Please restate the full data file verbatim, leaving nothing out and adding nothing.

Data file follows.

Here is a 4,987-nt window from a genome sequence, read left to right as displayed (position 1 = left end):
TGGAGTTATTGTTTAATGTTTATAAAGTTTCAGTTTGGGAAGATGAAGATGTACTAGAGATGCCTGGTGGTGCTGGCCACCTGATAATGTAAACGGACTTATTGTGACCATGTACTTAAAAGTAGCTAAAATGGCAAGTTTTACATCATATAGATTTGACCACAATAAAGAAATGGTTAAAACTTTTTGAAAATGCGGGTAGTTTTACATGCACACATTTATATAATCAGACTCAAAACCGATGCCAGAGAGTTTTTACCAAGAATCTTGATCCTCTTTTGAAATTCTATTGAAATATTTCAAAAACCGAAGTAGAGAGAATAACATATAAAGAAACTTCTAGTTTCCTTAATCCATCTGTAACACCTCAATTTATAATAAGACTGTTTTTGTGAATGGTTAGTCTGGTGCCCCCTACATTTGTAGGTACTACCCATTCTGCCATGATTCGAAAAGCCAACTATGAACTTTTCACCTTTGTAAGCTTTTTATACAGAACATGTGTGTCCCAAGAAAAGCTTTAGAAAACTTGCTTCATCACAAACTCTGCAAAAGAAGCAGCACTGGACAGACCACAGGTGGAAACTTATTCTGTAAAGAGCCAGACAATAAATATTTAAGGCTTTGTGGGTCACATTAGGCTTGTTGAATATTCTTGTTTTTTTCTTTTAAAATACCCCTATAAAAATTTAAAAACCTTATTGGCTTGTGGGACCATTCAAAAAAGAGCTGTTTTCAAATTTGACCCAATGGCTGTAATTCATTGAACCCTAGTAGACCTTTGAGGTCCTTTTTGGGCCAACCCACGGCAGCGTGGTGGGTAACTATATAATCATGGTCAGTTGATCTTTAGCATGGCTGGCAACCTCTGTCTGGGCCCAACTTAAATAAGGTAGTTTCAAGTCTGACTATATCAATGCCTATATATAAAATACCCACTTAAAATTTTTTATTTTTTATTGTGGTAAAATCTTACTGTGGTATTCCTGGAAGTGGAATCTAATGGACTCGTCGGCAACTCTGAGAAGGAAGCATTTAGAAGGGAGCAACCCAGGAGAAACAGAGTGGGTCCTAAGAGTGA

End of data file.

Here is a 4,987-nt window from a genome sequence, read left to right as displayed (position 1 = left end):
TGGAGTTATTGTTTAATGTTTATAAAGTTTCAGTTTGGGAAGATGAAGATGTACTAGAGATGCCTGGTGGTGCTGGCCACCTGATAATGTAAACGGACTTATTGTGACCATGTACTTAAAAGTAGCTAAAATGGCAAGTTTTACATCATATAGATTTGACCACAATAAAGAAATGGTTAAAACTTTTTGAAAATGCGGGTAGTTTTACATGCACACATTTATATAATCAGACTCAAAACCGATGCCAGAGAGTTTTTACCAAGAATCTTGATCCTCTTTTGAAATTCTATTGAAATATTTCAAAAACCGAAGTAGAGAGAATAACATATAAAGAAACTTCTAGTTTCCTTAATCCATCTGTAACACCTCAATTTATAATAAGACTGTTTTTGTGAATGGTTAGTCTGGTGCCCCCTACATTTGTAGGTACTACCCATTCTGCCATGATTCGAAAAGCCAACTATGAACTTTTCACCTTTGTAAGCTTTTTATACAGAACATGTGTGTCCCAAGAAAAGCTTTAGAAAACTTGCTTCATCACAAACTCTGCAAAAGAAGCAGCACTGGACAGACCACAGGTGGAAACTTATTCTGTAAAGAGCCAGACAATAAATATTTAAGGCTTTGTGGGTCACATTAGGCTTGTTGAATATTCTTGTTTTTTTCTTTTAAAATACCCCTATAAAAATTTAAAAACCTTATTGGCTTGTGGGACCATTCAAAAAAGAGCTGTTTTCAAATTTGACCCAATGGCTGTAATTCATTGAACCCTAGTAGACCTTTGAGGTCCTTTTTGGGCCAACCCACGGCAGCGTGGTGGGTAACTATATAATCATGGTCAGTTGATCTTTAGCATGGCTGGCAACCTCTGTCTGGGCCCAACTTAAATAAGGTAGTTTCAAGTCTGACTATATCAATGCCTATATATAAAATACCCACTTAAAATTTTTTATTTTTTATTGTGGTAAAATCTTACTGTGGTATTCCTGGAAGTGGAATCTAATGGACTCGTCGGCAACTCTGAGAAGGAAGCATTTAGAAGGGAGCAACCCAGGAGAAACAGAGTGGGTCCTAAGAGTGA